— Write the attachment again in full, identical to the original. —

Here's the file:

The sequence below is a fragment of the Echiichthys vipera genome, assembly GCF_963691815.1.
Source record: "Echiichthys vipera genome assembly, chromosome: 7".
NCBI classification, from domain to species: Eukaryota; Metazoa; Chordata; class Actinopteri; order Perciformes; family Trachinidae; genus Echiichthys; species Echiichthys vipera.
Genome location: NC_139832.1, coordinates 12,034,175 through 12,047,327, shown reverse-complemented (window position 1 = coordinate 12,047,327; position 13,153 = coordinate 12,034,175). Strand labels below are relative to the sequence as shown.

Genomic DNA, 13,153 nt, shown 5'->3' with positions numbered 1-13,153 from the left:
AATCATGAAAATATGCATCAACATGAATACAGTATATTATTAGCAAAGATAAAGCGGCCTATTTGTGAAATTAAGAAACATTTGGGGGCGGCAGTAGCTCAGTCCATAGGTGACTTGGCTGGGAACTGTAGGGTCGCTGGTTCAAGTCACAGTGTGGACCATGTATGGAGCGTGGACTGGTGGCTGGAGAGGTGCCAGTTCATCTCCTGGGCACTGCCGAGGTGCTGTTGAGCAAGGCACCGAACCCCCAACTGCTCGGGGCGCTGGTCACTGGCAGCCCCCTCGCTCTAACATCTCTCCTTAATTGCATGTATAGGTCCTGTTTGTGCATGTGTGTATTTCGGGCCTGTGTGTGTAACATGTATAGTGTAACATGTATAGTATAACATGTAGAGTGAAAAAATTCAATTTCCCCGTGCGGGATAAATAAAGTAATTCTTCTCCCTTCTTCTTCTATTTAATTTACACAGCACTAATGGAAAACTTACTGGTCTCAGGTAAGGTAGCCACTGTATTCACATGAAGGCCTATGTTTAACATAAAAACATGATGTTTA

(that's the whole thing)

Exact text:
The sequence below is a fragment of the Echiichthys vipera genome, assembly GCF_963691815.1.
Source record: "Echiichthys vipera genome assembly, chromosome: 7".
NCBI classification, from domain to species: Eukaryota; Metazoa; Chordata; class Actinopteri; order Perciformes; family Trachinidae; genus Echiichthys; species Echiichthys vipera.
Genome location: NC_139832.1, coordinates 12,034,175 through 12,047,327, shown reverse-complemented (window position 1 = coordinate 12,047,327; position 13,153 = coordinate 12,034,175). Strand labels below are relative to the sequence as shown.

Genomic DNA, 13,153 nt, shown 5'->3' with positions numbered 1-13,153 from the left:
AATCATGAAAATATGCATCAACATGAATACAGTATATTATTAGCAAAGATAAAGCGGCCTATTTGTGAAATTAAGAAACATTTGGGGGCGGCAGTAGCTCAGTCCATAGGTGACTTGGCTGGGAACTGTAGGGTCGCTGGTTCAAGTCACAGTGTGGACCATGTATGGAGCGTGGACTGGTGGCTGGAGAGGTGCCAGTTCATCTCCTGGGCACTGCCGAGGTGCTGTTGAGCAAGGCACCGAACCCCCAACTGCTCGGGGCGCTGGTCACTGGCAGCCCCCTCGCTCTAACATCTCTCCTTAATTGCATGTATAGGTCCTGTTTGTGCATGTGTGTATTTCGGGCCTGTGTGTGTAACATGTATAGTGTAACATGTATAGTATAACATGTAGAGTGAAAAAATTCAATTTCCCCGTGCGGGATAAATAAAGTAATTCTTCTCCCTTCTTCTTCTATTTAATTTACACAGCACTAATGGAAAACTTACTGGTCTCAGGTAAGGTAGCCACTGTATTCACATGAAGGCCTATGTTTAACATAAAAACATGATGTTTA